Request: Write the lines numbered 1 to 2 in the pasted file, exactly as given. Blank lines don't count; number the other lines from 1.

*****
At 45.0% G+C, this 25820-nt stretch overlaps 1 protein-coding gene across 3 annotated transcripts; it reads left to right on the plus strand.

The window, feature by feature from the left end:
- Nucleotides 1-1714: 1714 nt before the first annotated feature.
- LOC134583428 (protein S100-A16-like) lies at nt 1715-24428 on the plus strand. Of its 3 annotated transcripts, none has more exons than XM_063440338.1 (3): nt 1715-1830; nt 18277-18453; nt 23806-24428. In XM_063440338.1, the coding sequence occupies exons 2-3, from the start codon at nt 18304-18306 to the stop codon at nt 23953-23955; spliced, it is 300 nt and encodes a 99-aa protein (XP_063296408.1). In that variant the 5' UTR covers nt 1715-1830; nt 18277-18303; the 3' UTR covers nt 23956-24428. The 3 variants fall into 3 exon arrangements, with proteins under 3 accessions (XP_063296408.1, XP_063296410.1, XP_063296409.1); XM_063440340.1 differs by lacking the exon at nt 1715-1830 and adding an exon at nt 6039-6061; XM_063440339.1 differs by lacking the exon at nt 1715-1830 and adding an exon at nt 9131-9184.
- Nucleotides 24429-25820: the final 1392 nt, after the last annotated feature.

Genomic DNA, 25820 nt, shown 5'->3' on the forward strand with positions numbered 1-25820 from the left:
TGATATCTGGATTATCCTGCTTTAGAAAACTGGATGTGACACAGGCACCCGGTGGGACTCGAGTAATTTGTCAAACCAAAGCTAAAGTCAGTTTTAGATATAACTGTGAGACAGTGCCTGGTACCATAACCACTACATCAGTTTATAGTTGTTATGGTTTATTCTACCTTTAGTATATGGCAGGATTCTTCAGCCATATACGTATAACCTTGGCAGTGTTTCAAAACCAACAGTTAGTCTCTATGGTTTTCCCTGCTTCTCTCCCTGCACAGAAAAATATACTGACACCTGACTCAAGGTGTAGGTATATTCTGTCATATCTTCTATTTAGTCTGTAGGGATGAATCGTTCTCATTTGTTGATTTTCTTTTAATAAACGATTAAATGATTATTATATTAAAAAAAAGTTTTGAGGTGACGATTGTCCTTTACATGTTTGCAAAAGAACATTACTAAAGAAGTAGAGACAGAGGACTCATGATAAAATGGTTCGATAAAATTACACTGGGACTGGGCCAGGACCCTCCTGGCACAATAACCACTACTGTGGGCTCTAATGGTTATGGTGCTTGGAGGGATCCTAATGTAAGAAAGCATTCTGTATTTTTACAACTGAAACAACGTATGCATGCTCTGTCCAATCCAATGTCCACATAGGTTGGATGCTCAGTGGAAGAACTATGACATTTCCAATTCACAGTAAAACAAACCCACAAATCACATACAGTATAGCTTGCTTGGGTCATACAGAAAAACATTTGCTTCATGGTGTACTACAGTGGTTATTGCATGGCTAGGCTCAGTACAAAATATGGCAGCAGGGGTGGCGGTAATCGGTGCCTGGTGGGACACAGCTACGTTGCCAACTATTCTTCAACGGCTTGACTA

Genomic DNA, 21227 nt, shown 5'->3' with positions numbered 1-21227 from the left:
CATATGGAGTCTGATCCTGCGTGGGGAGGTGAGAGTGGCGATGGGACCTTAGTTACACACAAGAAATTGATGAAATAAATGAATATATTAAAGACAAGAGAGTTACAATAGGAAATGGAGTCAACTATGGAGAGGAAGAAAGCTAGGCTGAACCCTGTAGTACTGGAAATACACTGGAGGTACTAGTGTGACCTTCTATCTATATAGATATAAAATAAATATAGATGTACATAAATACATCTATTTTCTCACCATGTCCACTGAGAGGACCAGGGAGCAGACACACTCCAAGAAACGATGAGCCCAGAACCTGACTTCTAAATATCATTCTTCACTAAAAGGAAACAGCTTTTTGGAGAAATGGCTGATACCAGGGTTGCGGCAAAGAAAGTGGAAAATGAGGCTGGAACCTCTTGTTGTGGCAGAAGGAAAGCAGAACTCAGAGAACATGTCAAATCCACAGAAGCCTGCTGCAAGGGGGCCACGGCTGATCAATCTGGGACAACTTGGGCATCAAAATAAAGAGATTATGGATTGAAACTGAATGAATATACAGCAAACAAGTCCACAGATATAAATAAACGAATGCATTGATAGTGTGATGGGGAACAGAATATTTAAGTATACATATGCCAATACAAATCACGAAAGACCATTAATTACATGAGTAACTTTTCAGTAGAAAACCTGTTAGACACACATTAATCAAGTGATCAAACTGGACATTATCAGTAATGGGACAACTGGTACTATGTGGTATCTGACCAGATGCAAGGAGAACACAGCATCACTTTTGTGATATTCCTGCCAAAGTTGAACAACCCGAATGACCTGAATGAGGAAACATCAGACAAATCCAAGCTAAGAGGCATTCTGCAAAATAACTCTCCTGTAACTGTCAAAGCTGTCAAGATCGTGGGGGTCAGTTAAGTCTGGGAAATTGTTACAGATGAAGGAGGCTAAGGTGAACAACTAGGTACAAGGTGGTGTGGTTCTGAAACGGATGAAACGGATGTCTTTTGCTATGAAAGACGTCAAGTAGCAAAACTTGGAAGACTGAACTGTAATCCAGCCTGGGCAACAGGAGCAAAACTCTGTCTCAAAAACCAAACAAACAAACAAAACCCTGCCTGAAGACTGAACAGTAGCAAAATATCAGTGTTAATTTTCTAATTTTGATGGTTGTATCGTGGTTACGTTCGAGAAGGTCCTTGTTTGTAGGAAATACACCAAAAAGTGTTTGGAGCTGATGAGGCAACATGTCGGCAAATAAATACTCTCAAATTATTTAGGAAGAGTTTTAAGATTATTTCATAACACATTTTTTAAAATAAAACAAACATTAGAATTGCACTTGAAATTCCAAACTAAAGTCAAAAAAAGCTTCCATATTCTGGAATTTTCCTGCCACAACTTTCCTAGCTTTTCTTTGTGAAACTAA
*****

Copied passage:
At 45.0% G+C, this 25820-nt stretch overlaps 1 protein-coding gene across 3 annotated transcripts; it reads left to right on the plus strand.

The window, feature by feature from the left end: